Updated: Nov 20
This is how The Concussion Community helped Lieve.
I remember it like yesterday. Lieve sent me a message on Instagram, and it broke my heart:
“I can’t do this anymore, I don’t know what to do, I am in tears, and I am about to give up. It’s like no one can help me, and after trying all kinds of concussion treatments I think this is it. That’s what my doctor told me too.”
It breaks my heart to read messages like his. Because I know how it feels to feel this lost and stuck in your concussion recovery. I have been there too.
Lieve was dealing with lots of post-concussion symptoms: fatigue, headaches, sleep problems, dizziness, neck pain, emotional, light-headed, losing friends, not being able to find a doctor who believed her, financial struggles, and so much more.
We had a lovely conversation on Instagram, and she told me she felt better after the conversation.
The next day, I noticed she’d joined The Concussion Community, and my heart skipped a beat. I was just so happy she’d taken another step forward and didn’t give up.
She followed her own journey on the platform, as we are all on different levels, and we all have different needs. Lieve started with the 16-week exercise program as this was so difficult for her because even a long walk could set her back. But she felt she didn’t have a choice, so she just started.
The other choice was giving up, and that’s not what she wanted. So, she continued and just did it. She also started a hormone course, mindset course, neck exercise course and watched serval coaching classes. After a few weeks, she sent me this message:
“I am so grateful that we crossed paths, finally a place where you can find great information from top professionals in the concussion world. I have spent hundreds at this point on doctors and treatments, but nothing helped. It helps me so much to feel empowered when there are people out there providing information and support that truly helps. Being surrounded by all these people is helping me to stay motivated. I’ve felt alone for a long time, feeling I am the only one. Thank you for this amazing community, it has helped me immensely and made such a difference. AND finally feel exercising is easier, and I was even able to do a HITT session of 45 minutes without getting symptoms! Something I couldn’t do since the accident and could only dream of. I can’t wait to go through all the other courses. Thank you again.”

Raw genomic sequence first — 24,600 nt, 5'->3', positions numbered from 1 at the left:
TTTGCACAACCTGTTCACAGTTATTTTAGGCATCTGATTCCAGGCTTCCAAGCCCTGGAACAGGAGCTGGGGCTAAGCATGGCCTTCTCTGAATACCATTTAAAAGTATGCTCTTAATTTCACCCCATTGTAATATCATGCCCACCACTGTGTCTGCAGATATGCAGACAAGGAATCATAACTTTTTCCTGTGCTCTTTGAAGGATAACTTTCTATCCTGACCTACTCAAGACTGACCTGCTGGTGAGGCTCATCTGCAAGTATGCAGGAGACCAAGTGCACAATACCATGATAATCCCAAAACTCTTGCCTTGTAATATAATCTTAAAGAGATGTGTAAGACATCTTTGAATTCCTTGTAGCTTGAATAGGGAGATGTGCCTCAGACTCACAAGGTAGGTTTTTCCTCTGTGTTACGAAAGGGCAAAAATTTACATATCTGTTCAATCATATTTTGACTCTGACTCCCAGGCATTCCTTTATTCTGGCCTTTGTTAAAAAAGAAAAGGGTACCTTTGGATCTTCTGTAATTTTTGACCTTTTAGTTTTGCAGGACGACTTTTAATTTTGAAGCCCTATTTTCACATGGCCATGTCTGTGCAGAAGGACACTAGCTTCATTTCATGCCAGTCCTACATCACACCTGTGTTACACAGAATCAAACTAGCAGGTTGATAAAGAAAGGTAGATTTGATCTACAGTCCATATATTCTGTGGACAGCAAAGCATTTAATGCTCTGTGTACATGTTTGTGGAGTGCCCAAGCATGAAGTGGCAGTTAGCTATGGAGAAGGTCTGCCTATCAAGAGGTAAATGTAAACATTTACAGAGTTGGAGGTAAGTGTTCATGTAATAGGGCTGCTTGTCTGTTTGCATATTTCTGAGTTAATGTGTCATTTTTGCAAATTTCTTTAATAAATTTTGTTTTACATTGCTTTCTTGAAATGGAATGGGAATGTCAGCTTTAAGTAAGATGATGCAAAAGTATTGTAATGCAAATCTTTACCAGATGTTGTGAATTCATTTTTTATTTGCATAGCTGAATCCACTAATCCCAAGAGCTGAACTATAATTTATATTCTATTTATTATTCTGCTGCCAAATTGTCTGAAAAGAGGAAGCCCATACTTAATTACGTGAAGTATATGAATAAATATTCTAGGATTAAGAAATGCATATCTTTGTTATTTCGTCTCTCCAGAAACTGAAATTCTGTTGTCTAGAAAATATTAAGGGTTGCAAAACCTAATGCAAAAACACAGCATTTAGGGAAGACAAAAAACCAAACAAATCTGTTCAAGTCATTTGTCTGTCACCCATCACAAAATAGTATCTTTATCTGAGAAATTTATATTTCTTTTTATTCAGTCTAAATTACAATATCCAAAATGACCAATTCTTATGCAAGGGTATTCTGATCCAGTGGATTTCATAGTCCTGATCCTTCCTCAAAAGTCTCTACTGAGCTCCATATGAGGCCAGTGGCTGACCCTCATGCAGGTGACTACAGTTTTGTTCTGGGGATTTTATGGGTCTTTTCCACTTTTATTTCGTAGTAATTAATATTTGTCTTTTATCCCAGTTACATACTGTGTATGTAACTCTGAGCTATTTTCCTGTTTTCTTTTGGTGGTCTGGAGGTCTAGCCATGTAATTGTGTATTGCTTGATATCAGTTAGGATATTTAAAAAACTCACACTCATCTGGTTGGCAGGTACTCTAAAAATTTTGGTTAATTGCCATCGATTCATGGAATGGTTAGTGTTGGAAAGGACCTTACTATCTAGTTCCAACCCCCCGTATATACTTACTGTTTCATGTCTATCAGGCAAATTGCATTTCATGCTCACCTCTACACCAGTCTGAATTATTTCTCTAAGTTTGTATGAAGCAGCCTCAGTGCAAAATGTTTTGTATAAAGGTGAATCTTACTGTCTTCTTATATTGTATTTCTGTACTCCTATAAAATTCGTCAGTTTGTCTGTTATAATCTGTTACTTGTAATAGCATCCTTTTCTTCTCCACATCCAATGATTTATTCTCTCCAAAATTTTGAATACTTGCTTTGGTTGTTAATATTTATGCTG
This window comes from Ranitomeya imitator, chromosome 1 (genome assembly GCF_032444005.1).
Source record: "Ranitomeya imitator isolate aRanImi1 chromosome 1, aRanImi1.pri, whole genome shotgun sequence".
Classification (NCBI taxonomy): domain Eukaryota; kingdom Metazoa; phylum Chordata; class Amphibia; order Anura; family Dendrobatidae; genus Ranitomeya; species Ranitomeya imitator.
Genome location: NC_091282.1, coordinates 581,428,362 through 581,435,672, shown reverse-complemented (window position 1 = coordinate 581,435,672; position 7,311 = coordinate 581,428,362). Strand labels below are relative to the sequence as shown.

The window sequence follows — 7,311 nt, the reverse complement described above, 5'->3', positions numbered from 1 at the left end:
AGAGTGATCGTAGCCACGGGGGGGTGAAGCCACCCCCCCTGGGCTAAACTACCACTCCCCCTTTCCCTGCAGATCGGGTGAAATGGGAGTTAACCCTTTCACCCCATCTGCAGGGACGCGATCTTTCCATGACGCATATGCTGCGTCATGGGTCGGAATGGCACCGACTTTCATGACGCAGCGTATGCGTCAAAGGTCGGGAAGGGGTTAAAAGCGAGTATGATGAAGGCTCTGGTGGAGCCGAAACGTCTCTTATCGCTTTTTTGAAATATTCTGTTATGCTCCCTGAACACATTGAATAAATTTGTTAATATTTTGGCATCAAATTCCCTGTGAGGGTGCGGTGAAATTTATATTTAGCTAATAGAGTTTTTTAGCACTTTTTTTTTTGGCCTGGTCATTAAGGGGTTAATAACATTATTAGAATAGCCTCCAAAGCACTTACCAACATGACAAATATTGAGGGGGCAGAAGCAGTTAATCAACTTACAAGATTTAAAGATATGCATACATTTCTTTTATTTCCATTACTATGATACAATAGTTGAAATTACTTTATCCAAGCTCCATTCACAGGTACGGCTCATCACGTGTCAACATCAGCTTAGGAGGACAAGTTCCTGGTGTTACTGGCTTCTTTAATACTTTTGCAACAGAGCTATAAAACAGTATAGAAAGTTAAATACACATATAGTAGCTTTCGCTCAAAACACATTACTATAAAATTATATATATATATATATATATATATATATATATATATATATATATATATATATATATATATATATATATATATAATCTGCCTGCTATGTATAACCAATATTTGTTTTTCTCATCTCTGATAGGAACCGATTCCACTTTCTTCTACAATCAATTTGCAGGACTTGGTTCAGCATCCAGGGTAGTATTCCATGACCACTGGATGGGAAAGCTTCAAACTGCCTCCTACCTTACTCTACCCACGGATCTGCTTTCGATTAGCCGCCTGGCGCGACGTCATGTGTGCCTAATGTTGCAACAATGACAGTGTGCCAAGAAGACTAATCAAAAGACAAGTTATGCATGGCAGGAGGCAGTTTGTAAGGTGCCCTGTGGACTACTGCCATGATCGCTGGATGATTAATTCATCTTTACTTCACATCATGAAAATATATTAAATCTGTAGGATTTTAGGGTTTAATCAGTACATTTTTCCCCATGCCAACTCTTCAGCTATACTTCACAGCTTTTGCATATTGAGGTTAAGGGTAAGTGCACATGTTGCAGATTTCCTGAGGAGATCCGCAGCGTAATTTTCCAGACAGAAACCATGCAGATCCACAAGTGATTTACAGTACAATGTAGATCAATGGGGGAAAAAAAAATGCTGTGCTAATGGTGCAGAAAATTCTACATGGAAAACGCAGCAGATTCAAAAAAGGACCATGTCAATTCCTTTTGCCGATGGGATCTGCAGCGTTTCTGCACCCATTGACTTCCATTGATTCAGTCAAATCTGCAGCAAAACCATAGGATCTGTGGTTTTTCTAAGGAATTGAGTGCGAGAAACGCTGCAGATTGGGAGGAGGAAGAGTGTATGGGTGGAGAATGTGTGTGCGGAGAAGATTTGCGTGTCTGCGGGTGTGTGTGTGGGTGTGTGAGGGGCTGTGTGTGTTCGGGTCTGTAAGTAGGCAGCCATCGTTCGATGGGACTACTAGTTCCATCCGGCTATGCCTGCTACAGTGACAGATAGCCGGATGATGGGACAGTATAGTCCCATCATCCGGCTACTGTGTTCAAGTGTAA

Lieve joined the community a while ago, and I asked her what her biggest improvement has been since then.
She told me, “I can’t choose between them, but these are my improvements so far, and it’s like I notice a new improvement almost every month:
She was able to sleep through the night (first time since her accident!), her motivation was back, she even met another member who lived close to her, she can set boundaries way better, her mood is better, and exercise is going well (she doesn’t get a setback from it anymore and can build up slowly), which helps her with headaches and reducing anxiety.
I just feel grateful, and when I can help even one person, that’s my goal with this community. Getting messages like this reminds me of how important concussion support/help is. Check here all messages I received.
There isn’t enough information and support out there. So many people feel stuck and alone in their concussion recovery while we are with thousands, well, let’s say millions of people on this earth, experiencing the same post-concussion symptoms.
So why is there still not enough awareness about this subject?
How is it possible governments don't believe us when we tell them we can barely survive the day?
How is it possible they tell us we can work 40 hours a week and don’t get any financial support anymore?
How is it possible someone gets misdiagnosed with anxiety disorder while we tell the doctor we have a concussion?
How is it possible for so many people to suffer alone? Have suicidal thoughts, and it’s like there is almost no help and support out there?
It can make me so sad and mad to hear when doctors don’t believe people, tell you this is it, and you just have to live with it. Because that’s NOT true, and that’s something I will never accept.
I choose hope because there always is. There are always new things to try. As long as we don’t know anything about the brain, I choose to believe we are able to heal it.
In the meantime, I try to make a difference, for Lieve and for all 170 other members, for my 16k Instagram followers and for all the millions of concussion survivors who didn’t cross paths yet.
I hope this community will make the same difference as it did for Lieve. I hope you choose the side of hope because there is always hope.
Click here to find more information about The Concussion Community.
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